Built a new website for your business and worried about getting the content wrong? With so many different content choices to think about, it’s easy to make mistakes. To help you out, I’ve picked out five common content mistakes businesses and charities make so you know how to avoid them:
Not having calls to action
So a visitor comes to your site, then what? Without any calls to action, that visitor will leave again without engaging with your business in any way. One of the most important things to think about is the user journey through your site. What page are they reaching first? What page are they visiting next? Are you directing them to the right content? You might be missing huge opportunities to reach people because you’re not leading them on a journey. Including calls to action helps to build that journey.
Too many calls to action
The opposite is also true. If you’re asking people visiting your site to do too much at the same time, it can be overwhelming and confusing. In the end, no engagement happens. Do you want them to share content? Donate? Purchase? Contact you? Refine down exactly what you want website visitors to do on each page and keep it simple. Remember, even after they’ve completed an action, such as a purchase, there’s an opportunity to continue that user journey.
Just using stock imagery
If you don’t have the budget to have your own photos taken, stock photography (particularly public domain images) are often the next best option. The problem with just using stock photography is that the images won’t be personal to your organisation and your audience will know it. Stock photography can be quite obvious, especially if there are lots of cheesy smiles or awkward poses. It looks fake and doesn’t truly reflect your organisation. Instead, find the money to build a solid bank of photography specific to your business and use stock photography only if absolutely necessary.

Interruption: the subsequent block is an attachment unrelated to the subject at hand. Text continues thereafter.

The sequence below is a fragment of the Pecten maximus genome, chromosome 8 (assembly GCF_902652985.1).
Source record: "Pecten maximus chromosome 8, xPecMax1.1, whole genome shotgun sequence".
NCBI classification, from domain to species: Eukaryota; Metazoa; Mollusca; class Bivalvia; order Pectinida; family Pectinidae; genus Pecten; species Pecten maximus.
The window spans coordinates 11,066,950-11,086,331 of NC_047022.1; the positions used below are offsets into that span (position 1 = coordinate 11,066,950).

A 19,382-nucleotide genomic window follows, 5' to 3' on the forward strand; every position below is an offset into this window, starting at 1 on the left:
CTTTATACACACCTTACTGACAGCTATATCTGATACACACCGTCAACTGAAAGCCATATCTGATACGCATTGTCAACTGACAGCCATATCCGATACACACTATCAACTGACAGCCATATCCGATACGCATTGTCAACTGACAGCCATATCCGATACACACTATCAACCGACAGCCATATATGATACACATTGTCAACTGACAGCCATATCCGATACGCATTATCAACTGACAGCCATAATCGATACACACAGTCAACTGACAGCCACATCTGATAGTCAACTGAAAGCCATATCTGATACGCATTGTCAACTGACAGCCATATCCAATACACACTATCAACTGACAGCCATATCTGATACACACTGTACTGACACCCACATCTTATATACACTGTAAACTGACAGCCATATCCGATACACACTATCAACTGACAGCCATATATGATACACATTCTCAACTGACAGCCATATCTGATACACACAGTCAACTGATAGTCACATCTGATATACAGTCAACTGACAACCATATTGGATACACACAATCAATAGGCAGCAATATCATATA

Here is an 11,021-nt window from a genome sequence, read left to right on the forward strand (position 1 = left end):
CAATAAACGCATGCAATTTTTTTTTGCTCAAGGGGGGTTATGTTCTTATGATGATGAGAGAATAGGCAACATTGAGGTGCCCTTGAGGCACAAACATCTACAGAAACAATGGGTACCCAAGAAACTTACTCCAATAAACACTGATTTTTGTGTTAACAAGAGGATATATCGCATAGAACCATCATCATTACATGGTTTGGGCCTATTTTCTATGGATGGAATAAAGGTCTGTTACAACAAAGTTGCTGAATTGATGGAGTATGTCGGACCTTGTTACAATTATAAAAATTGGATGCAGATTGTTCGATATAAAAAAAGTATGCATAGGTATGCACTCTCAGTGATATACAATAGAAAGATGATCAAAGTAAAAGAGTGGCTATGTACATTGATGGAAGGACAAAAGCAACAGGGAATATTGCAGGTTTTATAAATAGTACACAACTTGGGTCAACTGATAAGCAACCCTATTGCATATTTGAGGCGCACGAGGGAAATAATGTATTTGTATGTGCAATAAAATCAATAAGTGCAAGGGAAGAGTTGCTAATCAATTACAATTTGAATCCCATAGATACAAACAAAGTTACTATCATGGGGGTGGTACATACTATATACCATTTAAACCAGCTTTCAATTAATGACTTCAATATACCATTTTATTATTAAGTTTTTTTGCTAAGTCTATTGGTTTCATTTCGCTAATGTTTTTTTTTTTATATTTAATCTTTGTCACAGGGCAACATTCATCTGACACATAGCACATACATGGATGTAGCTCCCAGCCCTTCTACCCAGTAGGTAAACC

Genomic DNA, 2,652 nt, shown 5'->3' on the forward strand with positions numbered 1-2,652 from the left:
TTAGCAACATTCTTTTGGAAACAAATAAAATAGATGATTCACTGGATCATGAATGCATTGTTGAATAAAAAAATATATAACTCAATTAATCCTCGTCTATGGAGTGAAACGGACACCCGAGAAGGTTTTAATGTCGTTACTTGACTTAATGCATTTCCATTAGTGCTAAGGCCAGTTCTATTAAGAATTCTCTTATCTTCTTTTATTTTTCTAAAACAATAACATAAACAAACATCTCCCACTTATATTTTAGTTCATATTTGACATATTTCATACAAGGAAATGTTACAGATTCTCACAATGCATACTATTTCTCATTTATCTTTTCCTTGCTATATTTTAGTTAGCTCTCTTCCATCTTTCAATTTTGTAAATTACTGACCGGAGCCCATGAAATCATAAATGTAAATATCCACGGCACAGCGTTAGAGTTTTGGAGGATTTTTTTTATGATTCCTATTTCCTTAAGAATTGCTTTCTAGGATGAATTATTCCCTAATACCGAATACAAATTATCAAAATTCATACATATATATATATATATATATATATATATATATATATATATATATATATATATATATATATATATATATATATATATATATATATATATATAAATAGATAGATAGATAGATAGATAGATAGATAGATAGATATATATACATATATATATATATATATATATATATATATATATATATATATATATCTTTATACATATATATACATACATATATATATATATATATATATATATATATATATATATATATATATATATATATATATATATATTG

Writing too much
The attention span of website visitors is a lot shorter than you might think and huge paragraphs of text can be pretty off-putting. If website visitors can’t find what information they’re looking for quickly, it’s highly likely they will leave and go to another website. To avoid this, keep your text short and snappy. The information should be no more than a few sentences rather than paragraphs. Use your analytics to understand what information your website visitors are most interested in and make it more obvious. You can also use clear titles and images to direct people to what they’re looking for.
Not thinking mobile first
I’ve mentioned before just how important it is to have a mobile friendly website but it definitely bears repeating. Many of your website visitors will now be viewing the site on their mobile or tablet. It’s not only important to make sure your website is easy to access on mobile but also to check that it’s easy to read and navigate. When creating new content for your website, always preview it on a mobile screen to see how the content is arranged. The most important information should be near the top to avoid people having to scroll down too far.
Looking for some feedback or advice on your website? Get in touch with me for a site review.
Looking for more digital marketing advice for your business or charity? Check out my marketing advice tag to view all blogs on the subject.